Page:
There’s been articles in both the Washington Post and The Guardian about how NRA is split over the whole Castile police shooting. Personally, I think it’s better for NRA not to go off half-cocked at events like this until all the facts are in. For events like this, it’s often good to look at what NRA News is saying, since they are NRA’s official unofficial spokespeople (meaning they say things NRA can’t since they don’t officially speak for the NRA):
NRA is always going to be reluctant to risk coming across as anti-cop because a) police and former police compromise a decent percentage of the membership, and b) when NRA has gone up against law enforcement in the past, NRA has lost. You can lament that state of affairs, but it is the state of affairs.
NRA is never going to have a knee jerk reaction to events like this, and to be honest, they shouldn’t. The Civil Rights Defense Fund often takes cases involving people, and yes, even black people, who’s civil rights were unjustly violated, but they are very careful about which cases they back. Again, they should be.
I think the division is not necessarily ginned up by the media, but is real. NRA is a coalition, just like any other movement, and we don’t all come to this issue from the same set of principles. There are libertarian NRA members, like myself and I suspect a lot of readers, who are very concerned with civil liberties and police overreach. But there are also a lot of NRA members who are populist and think the police can do no wrong. The folks in Fairfax have to be concerned with keeping these people focused on the issue and not at each other’s throats. That’s not an easy job.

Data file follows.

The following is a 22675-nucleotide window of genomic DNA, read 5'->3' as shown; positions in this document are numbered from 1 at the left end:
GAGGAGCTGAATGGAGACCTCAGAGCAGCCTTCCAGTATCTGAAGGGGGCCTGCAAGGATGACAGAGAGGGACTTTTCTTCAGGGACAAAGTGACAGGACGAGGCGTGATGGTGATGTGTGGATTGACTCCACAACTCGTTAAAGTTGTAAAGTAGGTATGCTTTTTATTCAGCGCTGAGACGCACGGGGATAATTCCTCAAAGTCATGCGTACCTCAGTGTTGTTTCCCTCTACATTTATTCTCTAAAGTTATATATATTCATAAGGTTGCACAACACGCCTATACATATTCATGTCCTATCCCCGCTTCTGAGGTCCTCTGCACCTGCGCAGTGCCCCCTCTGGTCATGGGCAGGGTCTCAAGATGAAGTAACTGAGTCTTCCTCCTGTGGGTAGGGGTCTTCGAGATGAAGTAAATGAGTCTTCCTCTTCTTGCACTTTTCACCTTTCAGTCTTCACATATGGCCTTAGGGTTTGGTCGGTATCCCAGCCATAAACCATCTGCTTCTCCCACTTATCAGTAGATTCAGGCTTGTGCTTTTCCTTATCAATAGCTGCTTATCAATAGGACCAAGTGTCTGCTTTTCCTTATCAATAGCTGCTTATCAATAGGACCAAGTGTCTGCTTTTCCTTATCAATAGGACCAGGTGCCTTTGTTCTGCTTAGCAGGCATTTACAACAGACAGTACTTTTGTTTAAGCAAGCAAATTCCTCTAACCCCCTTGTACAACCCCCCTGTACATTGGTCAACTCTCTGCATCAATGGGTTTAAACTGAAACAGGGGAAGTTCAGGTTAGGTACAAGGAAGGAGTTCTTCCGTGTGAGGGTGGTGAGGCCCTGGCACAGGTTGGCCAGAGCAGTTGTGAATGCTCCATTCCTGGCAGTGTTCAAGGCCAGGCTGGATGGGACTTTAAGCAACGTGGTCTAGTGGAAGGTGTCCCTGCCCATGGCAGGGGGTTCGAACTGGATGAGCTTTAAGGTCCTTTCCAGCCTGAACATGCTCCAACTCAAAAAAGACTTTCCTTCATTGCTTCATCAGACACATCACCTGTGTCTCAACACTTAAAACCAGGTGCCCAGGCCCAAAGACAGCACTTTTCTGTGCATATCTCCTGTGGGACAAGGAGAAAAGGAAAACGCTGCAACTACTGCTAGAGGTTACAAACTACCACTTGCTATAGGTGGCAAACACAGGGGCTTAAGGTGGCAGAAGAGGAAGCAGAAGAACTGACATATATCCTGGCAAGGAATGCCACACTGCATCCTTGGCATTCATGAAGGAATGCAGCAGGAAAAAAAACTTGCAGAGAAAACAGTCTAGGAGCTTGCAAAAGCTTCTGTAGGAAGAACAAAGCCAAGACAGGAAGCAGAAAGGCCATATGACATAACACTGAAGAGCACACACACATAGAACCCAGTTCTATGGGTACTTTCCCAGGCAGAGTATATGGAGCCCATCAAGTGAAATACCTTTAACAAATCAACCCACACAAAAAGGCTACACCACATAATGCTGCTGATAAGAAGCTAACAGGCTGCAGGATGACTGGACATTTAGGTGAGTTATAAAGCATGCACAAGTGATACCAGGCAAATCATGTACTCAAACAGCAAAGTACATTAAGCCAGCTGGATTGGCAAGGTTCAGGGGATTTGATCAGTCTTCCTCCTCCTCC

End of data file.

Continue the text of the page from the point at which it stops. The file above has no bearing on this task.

Islam’s conspiracy made a fake call to police, leading police to the NRA head’s Virginia home and leading them to “briefly detain” him, LaPierre’s lawyer said.
The dude’s last name is Islam, just to be clear. Sounds like he was a recluse and probably a bit off his rocker. He also published Mike Bloomberg’s Social Security Number, so it doesn’t seem like he’s just picking sides here. Sounds like a loser who needs to feel powerful.